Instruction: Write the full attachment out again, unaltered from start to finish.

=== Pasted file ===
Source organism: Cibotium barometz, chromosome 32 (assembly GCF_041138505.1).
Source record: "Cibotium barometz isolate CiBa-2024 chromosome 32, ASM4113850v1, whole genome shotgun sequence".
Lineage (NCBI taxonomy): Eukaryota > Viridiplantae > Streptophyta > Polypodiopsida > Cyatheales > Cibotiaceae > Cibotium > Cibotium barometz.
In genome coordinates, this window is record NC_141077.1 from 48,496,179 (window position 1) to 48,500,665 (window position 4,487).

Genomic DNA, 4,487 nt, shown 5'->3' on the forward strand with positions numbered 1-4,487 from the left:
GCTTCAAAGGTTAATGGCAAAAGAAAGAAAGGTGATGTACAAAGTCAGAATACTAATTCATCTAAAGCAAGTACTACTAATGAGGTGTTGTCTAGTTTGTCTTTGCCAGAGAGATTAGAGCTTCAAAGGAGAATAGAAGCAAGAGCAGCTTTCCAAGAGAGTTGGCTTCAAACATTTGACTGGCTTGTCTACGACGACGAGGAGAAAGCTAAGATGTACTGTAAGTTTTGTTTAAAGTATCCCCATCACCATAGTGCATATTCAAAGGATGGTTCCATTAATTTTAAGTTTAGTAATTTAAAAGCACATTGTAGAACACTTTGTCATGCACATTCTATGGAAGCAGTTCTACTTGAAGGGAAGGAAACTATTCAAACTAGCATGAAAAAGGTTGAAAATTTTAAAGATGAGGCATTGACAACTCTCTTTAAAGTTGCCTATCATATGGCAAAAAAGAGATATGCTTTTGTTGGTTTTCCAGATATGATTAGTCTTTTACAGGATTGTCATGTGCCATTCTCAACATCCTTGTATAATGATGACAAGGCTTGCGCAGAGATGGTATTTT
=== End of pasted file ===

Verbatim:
Source organism: Cibotium barometz, chromosome 32 (assembly GCF_041138505.1).
Source record: "Cibotium barometz isolate CiBa-2024 chromosome 32, ASM4113850v1, whole genome shotgun sequence".
Lineage (NCBI taxonomy): Eukaryota > Viridiplantae > Streptophyta > Polypodiopsida > Cyatheales > Cibotiaceae > Cibotium > Cibotium barometz.
In genome coordinates, this window is record NC_141077.1 from 48,496,179 (window position 1) to 48,500,665 (window position 4,487).

Genomic DNA, 4,487 nt, shown 5'->3' on the forward strand with positions numbered 1-4,487 from the left:
GCTTCAAAGGTTAATGGCAAAAGAAAGAAAGGTGATGTACAAAGTCAGAATACTAATTCATCTAAAGCAAGTACTACTAATGAGGTGTTGTCTAGTTTGTCTTTGCCAGAGAGATTAGAGCTTCAAAGGAGAATAGAAGCAAGAGCAGCTTTCCAAGAGAGTTGGCTTCAAACATTTGACTGGCTTGTCTACGACGACGAGGAGAAAGCTAAGATGTACTGTAAGTTTTGTTTAAAGTATCCCCATCACCATAGTGCATATTCAAAGGATGGTTCCATTAATTTTAAGTTTAGTAATTTAAAAGCACATTGTAGAACACTTTGTCATGCACATTCTATGGAAGCAGTTCTACTTGAAGGGAAGGAAACTATTCAAACTAGCATGAAAAAGGTTGAAAATTTTAAAGATGAGGCATTGACAACTCTCTTTAAAGTTGCCTATCATATGGCAAAAAAGAGATATGCTTTTGTTGGTTTTCCAGATATGATTAGTCTTTTACAGGATTGTCATGTGCCATTCTCAACATCCTTGTATAATGATGACAAGGCTTGCGCAGAGATGGTATTTT